You’re going out for the evening, going out with a friend.
Do you really want me to believe that again?
You’re telling white lies, you’re telling whire lies.
I can see right through that thin disguise.
Can’t you tell I can tell when you’re telling white lies?
You’re telling white lies, you’re telling white lies.
I can see right through that thin disguise.
Can’t you tell I can tell when you’re telling white lies?
White lies
White lies
White lies

Posies – Golden Blunders…. Powerpop Friday

Ken Stringfellow and Jon Auer started to write songs together while in High School in Bellingham, Washington in 1986. They were influenced by The Hollies, Hüsker Dü, XTC, Elvis Costello, Squeeze, and Big Star.

They released an album Failure on cassette and vinyl near the end of 1988 on local indie label PopLlama. Several major labels noticed the band early on and in late 1989 they signed to new Geffen Records imprint DGC Records. The released an album Dear 23 in 1990 and this was their first single. The song peaked at #17 in the US Modern Rock Tracks in 1990.

Ringo Starr would cover Golden Blunders on his 1992 solo album Time Takes Time.

There is no surprise after listening to the Posies that guitarists  Ken Stringfellow and Jon Auer  would join Big Star’s Alex Chilton and drummer Jody Stephens to record and tour as Big Star in the 90s and up until Alex’s death in 2010.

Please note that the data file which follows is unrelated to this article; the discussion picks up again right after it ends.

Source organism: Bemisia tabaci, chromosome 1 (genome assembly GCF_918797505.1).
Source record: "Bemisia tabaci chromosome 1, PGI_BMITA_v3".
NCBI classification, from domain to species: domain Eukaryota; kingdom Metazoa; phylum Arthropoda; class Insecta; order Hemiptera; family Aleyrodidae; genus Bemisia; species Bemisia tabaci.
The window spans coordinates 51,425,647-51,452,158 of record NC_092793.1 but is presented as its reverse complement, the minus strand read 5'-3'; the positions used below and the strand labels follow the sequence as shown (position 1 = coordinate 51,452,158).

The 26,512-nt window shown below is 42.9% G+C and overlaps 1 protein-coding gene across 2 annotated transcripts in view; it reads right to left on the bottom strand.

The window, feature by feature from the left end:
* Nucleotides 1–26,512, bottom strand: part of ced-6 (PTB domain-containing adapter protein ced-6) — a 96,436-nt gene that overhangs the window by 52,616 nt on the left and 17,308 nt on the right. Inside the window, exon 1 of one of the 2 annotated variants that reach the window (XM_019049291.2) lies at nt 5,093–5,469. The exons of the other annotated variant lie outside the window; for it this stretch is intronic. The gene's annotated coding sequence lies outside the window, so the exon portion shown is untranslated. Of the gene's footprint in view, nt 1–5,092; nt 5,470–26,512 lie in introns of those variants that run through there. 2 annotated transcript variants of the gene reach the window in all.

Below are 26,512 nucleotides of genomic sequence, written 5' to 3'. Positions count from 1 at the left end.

Ken and Jon’s harmonies, writing, and playing are top notch. The 80’s and 90’s popular  radio left a lot to be desired, at least to me, they could have really used these guys…I may have liked that era much better hearing more of this.

Jon Auer on Golden Blunders: “It’s about two kids in high school who mess up the rest of their lives,” “There’s the implication of a teenage pregnancy but there’s not any amazing message here.”

Golden Blunders

Golden blunders come in pairs, they’re very unaware
What they know is what they’ve seen
Education wasn’t fun, but now that school is done
Higher learning’s just begun
(Chorus)
You’re gonna watch what you say for a long time
You’re gonna suffer the guilt forever
You’re gonna get in the way at the wrong time
You’re gonna mess up things you thought you would never
Disappointment breeds contempt, it make you feel inept
Never thought you’d feel alone (at home)
His and hers forever more, throw your freedom out of the door
Before you find out what it’s for
(Chorus)
Four weeks seemed like a long time then – but nine months is longer now
But even if you never speak again – you’ve already made the wedding vow
(Chorus)
Honeymoons will never start, bonds will blow apart
Just as fast as they were made
Men and women please beware : don’t pretend you care
Nothing lasts when nothing’s there
(Repeat Chorus)

Byrds – Tiffany Queen

Back in the 80s I bought some compilation Byrds tape with this song on it. I had never heard it before but I liked it right away. It does borrow from 50’s rock and roll just a little bit just enough to give it flavor.